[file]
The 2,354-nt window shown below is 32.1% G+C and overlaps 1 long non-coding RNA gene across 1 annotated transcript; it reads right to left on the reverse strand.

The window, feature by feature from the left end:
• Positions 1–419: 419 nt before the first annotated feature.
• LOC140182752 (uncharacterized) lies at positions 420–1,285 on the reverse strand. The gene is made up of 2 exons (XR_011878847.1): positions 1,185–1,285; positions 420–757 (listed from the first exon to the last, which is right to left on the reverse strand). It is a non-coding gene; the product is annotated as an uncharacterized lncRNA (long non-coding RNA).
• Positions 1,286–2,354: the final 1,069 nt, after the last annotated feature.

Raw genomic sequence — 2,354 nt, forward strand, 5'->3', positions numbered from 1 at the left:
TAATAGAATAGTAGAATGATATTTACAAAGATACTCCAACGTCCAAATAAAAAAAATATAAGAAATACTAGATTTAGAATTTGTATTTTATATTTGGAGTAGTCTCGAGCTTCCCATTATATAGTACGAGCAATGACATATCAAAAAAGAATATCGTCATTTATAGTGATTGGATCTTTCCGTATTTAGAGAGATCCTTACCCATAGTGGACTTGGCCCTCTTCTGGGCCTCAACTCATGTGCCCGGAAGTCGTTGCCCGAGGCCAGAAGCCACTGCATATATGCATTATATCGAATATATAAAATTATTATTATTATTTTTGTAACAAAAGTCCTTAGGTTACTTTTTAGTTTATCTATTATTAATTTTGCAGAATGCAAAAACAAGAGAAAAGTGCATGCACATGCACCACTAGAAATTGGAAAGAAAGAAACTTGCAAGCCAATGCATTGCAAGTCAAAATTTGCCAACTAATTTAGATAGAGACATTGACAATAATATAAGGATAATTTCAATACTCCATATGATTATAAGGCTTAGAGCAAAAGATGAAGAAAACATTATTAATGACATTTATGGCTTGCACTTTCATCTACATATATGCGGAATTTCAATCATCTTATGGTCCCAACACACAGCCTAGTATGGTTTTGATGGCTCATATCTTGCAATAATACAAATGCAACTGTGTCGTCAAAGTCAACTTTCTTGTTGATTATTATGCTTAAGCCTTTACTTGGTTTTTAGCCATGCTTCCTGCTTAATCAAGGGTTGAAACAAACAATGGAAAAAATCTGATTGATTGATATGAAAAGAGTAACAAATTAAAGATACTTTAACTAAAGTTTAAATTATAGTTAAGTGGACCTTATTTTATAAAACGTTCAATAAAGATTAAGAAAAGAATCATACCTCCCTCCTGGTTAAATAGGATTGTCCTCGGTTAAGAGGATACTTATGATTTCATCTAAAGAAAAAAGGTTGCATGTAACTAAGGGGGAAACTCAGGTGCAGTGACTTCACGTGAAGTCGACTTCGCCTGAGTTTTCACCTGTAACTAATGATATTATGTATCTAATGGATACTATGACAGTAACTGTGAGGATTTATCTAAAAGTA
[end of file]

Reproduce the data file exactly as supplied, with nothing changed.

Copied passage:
The 2,354-nt window shown below is 32.1% G+C and overlaps 1 long non-coding RNA gene across 1 annotated transcript; it reads right to left on the reverse strand.

The window, feature by feature from the left end:
• Positions 1–419: 419 nt before the first annotated feature.
• LOC140182752 (uncharacterized) lies at positions 420–1,285 on the reverse strand. The gene is made up of 2 exons (XR_011878847.1): positions 1,185–1,285; positions 420–757 (listed from the first exon to the last, which is right to left on the reverse strand). It is a non-coding gene; the product is annotated as an uncharacterized lncRNA (long non-coding RNA).
• Positions 1,286–2,354: the final 1,069 nt, after the last annotated feature.

Raw genomic sequence — 2,354 nt, forward strand, 5'->3', positions numbered from 1 at the left:
TAATAGAATAGTAGAATGATATTTACAAAGATACTCCAACGTCCAAATAAAAAAAATATAAGAAATACTAGATTTAGAATTTGTATTTTATATTTGGAGTAGTCTCGAGCTTCCCATTATATAGTACGAGCAATGACATATCAAAAAAGAATATCGTCATTTATAGTGATTGGATCTTTCCGTATTTAGAGAGATCCTTACCCATAGTGGACTTGGCCCTCTTCTGGGCCTCAACTCATGTGCCCGGAAGTCGTTGCCCGAGGCCAGAAGCCACTGCATATATGCATTATATCGAATATATAAAATTATTATTATTATTTTTGTAACAAAAGTCCTTAGGTTACTTTTTAGTTTATCTATTATTAATTTTGCAGAATGCAAAAACAAGAGAAAAGTGCATGCACATGCACCACTAGAAATTGGAAAGAAAGAAACTTGCAAGCCAATGCATTGCAAGTCAAAATTTGCCAACTAATTTAGATAGAGACATTGACAATAATATAAGGATAATTTCAATACTCCATATGATTATAAGGCTTAGAGCAAAAGATGAAGAAAACATTATTAATGACATTTATGGCTTGCACTTTCATCTACATATATGCGGAATTTCAATCATCTTATGGTCCCAACACACAGCCTAGTATGGTTTTGATGGCTCATATCTTGCAATAATACAAATGCAACTGTGTCGTCAAAGTCAACTTTCTTGTTGATTATTATGCTTAAGCCTTTACTTGGTTTTTAGCCATGCTTCCTGCTTAATCAAGGGTTGAAACAAACAATGGAAAAAATCTGATTGATTGATATGAAAAGAGTAACAAATTAAAGATACTTTAACTAAAGTTTAAATTATAGTTAAGTGGACCTTATTTTATAAAACGTTCAATAAAGATTAAGAAAAGAATCATACCTCCCTCCTGGTTAAATAGGATTGTCCTCGGTTAAGAGGATACTTATGATTTCATCTAAAGAAAAAAGGTTGCATGTAACTAAGGGGGAAACTCAGGTGCAGTGACTTCACGTGAAGTCGACTTCGCCTGAGTTTTCACCTGTAACTAATGATATTATGTATCTAATGGATACTATGACAGTAACTGTGAGGATTTATCTAAAAGTA